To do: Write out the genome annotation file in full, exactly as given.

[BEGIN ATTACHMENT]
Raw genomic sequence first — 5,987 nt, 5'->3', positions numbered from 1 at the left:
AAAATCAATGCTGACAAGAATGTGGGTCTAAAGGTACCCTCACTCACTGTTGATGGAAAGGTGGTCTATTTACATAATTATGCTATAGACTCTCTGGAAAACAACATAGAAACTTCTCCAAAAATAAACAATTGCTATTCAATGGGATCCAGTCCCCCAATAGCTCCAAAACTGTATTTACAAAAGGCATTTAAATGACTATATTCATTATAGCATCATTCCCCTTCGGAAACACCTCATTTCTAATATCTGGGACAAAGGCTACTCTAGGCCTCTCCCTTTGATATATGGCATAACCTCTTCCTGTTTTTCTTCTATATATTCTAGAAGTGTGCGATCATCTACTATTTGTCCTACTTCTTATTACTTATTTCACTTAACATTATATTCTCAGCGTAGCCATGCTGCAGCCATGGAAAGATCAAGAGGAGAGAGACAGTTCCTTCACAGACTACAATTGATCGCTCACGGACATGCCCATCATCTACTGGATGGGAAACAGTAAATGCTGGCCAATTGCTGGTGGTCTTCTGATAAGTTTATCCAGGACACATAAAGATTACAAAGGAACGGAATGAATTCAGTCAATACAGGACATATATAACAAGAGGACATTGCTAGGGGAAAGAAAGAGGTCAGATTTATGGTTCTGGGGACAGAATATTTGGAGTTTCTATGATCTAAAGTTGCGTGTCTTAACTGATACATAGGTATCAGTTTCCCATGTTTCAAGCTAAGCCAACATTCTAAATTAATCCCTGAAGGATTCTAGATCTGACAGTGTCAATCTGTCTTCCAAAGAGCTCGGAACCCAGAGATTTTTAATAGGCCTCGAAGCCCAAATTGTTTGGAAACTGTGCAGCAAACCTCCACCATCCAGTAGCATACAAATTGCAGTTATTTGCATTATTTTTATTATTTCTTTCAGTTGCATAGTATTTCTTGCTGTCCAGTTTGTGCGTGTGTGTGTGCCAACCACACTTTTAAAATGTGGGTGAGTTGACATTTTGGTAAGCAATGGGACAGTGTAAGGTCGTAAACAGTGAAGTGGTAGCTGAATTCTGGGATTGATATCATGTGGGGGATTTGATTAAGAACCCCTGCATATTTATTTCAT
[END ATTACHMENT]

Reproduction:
Raw genomic sequence first — 5,987 nt, 5'->3', positions numbered from 1 at the left:
AAAATCAATGCTGACAAGAATGTGGGTCTAAAGGTACCCTCACTCACTGTTGATGGAAAGGTGGTCTATTTACATAATTATGCTATAGACTCTCTGGAAAACAACATAGAAACTTCTCCAAAAATAAACAATTGCTATTCAATGGGATCCAGTCCCCCAATAGCTCCAAAACTGTATTTACAAAAGGCATTTAAATGACTATATTCATTATAGCATCATTCCCCTTCGGAAACACCTCATTTCTAATATCTGGGACAAAGGCTACTCTAGGCCTCTCCCTTTGATATATGGCATAACCTCTTCCTGTTTTTCTTCTATATATTCTAGAAGTGTGCGATCATCTACTATTTGTCCTACTTCTTATTACTTATTTCACTTAACATTATATTCTCAGCGTAGCCATGCTGCAGCCATGGAAAGATCAAGAGGAGAGAGACAGTTCCTTCACAGACTACAATTGATCGCTCACGGACATGCCCATCATCTACTGGATGGGAAACAGTAAATGCTGGCCAATTGCTGGTGGTCTTCTGATAAGTTTATCCAGGACACATAAAGATTACAAAGGAACGGAATGAATTCAGTCAATACAGGACATATATAACAAGAGGACATTGCTAGGGGAAAGAAAGAGGTCAGATTTATGGTTCTGGGGACAGAATATTTGGAGTTTCTATGATCTAAAGTTGCGTGTCTTAACTGATACATAGGTATCAGTTTCCCATGTTTCAAGCTAAGCCAACATTCTAAATTAATCCCTGAAGGATTCTAGATCTGACAGTGTCAATCTGTCTTCCAAAGAGCTCGGAACCCAGAGATTTTTAATAGGCCTCGAAGCCCAAATTGTTTGGAAACTGTGCAGCAAACCTCCACCATCCAGTAGCATACAAATTGCAGTTATTTGCATTATTTTTATTATTTCTTTCAGTTGCATAGTATTTCTTGCTGTCCAGTTTGTGCGTGTGTGTGTGCCAACCACACTTTTAAAATGTGGGTGAGTTGACATTTTGGTAAGCAATGGGACAGTGTAAGGTCGTAAACAGTGAAGTGGTAGCTGAATTCTGGGATTGATATCATGTGGGGGATTTGATTAAGAACCCCTGCATATTTATTTCAT